Skip links

Data Predictions Should Only Be on Patterns – Not Individuals

Analysis. Personal data can help develop societies. We use data to predict patterns and manage risks, to invent new vaccines, get effective access to information, create new and cleaner technologies. But, in the case of predictions based on personal data, we must be very cautious. Especially when it comes to predicting human well-being and behavior. There is a huge difference between predicting patterns on a group of people and then predicting individual behaviour. The United States is experimenting with individual predictions but not with much luck. Research also indicates that it increases inequality.

A mind reader in this Belgian Bank’s video from 2013 knows much more about you that you wish to know.

When the police use data analysis to predict on what locations, violence is likely to occur this Saturday in order to allocate police officers to the area, it may be possible to in a data ethical way. This will at least be the case if fully anonymized data is used to find patterns and not used to predict which individuals will cause the violence.

If a public authority uses data to identify what general trends in behavior and life events may cause social problems like homelessness or why people end up on public support, it may be done in a data ethical way, if it concerns groups of citizens and not specifically which individuals are at risk.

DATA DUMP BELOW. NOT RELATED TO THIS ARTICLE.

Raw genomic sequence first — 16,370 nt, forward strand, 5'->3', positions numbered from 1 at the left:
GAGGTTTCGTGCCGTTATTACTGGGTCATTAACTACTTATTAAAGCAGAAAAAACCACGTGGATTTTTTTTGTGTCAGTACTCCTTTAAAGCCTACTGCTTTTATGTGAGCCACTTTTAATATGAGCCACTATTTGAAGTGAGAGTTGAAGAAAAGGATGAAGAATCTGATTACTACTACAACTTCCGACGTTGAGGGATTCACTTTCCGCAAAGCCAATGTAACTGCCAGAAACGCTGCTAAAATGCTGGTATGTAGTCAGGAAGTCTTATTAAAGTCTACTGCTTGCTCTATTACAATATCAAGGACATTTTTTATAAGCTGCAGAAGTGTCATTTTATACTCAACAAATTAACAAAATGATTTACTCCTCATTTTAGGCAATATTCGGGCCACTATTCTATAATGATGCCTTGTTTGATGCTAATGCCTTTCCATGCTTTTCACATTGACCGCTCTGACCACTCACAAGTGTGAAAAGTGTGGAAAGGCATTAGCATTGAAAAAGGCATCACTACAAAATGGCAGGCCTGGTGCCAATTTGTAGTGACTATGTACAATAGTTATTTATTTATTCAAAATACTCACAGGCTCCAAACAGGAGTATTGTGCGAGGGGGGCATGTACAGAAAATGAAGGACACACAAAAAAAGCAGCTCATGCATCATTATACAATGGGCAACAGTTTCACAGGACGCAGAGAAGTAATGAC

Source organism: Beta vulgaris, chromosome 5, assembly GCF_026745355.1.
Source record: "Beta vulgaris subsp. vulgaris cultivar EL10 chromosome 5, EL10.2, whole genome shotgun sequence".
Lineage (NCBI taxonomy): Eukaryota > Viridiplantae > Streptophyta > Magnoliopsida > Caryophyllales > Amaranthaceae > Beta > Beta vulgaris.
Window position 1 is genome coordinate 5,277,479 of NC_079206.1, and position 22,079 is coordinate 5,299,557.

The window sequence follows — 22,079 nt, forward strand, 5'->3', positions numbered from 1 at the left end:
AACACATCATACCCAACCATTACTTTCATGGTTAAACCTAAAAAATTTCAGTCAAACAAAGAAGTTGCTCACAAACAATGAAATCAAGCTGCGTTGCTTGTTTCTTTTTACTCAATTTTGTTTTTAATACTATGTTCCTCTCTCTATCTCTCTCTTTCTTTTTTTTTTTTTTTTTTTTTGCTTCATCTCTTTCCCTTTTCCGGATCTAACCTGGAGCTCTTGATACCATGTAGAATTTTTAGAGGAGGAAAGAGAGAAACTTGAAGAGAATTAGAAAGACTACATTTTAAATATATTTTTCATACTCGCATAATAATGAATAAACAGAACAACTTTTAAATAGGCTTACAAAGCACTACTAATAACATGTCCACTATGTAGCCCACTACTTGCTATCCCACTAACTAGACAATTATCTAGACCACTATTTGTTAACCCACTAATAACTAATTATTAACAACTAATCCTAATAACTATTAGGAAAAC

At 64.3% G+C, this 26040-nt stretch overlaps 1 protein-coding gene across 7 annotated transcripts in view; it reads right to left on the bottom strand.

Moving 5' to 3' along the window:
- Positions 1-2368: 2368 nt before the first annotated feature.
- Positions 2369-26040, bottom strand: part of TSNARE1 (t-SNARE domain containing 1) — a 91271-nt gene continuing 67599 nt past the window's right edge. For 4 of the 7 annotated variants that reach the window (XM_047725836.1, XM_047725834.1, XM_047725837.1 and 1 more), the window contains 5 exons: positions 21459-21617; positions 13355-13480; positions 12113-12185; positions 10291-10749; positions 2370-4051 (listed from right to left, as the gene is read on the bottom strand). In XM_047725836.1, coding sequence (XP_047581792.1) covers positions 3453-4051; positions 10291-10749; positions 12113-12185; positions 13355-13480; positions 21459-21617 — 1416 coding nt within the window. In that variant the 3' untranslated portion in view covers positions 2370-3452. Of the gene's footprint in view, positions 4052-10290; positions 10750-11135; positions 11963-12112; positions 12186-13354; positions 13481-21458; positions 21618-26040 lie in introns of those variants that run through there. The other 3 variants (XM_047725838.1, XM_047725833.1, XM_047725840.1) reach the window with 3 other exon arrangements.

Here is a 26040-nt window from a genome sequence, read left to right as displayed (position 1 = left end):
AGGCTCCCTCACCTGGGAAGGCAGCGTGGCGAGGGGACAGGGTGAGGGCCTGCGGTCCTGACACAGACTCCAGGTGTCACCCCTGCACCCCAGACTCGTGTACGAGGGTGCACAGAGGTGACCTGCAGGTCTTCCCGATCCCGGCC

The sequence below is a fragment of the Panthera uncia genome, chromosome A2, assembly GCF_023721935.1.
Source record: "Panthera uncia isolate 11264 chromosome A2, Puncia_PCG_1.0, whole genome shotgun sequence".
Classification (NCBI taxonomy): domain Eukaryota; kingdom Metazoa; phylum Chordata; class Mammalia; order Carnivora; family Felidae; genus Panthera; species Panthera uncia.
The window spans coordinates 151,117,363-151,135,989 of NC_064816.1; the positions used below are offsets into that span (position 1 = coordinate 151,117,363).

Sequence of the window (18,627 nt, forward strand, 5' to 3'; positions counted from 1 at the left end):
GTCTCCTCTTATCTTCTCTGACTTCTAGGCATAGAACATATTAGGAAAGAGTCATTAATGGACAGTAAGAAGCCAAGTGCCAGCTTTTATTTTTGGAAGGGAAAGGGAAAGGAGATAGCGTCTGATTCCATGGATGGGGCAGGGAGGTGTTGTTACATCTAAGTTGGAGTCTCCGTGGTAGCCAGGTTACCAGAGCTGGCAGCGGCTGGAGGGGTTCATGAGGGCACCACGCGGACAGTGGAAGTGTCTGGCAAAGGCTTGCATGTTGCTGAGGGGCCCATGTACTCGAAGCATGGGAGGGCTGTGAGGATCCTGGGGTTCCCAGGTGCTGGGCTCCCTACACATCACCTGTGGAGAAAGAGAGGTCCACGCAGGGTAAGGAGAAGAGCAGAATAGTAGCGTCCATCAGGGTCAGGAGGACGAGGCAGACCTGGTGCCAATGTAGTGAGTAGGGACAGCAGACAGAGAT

If a business authority aims to identify people with a history of business and tax fraud, and reject them from registering new companies, it may be done in a data ethical way. It will most likely be possible if tax data is compared with criminal data and publicly available financial data from the business authority. When a suspicion is well founded, it may be both legal and ethical to use data prediction – even on an individual level.

We live in an era where data becomes increasingly valuable. Data can be use positively and constructively in order to increase quality, service and well-being, but as soon as personal data is involved, we need to be cautious. Personal data, like any other data, has shown to be an extremely valuable ‘tool’ to develop our communities and businesses. But there must be clear limits on how far we will accept to include personal data to create specific insights into individual citizens and consumers’ lives.

The EU Personal Data Regulation, GDPR, has set a clear framework for the use of personal information. Introducing a risk based approach, the key purpose is the protection of the citizen and the consumer. GDPR emphasizes as a fundamental principle the individual’s right to control his/her personal data and the obligation on transparency. Another key principle is the obligation to minimize the risk for the individual in the personal data processing. A risk of discrimination or identity theft will increase the obligation to abide to the key principle, including appropriate security and technical measures. The GDPR principles sets out fundamental standards for privacy and personal data protection in the digital age.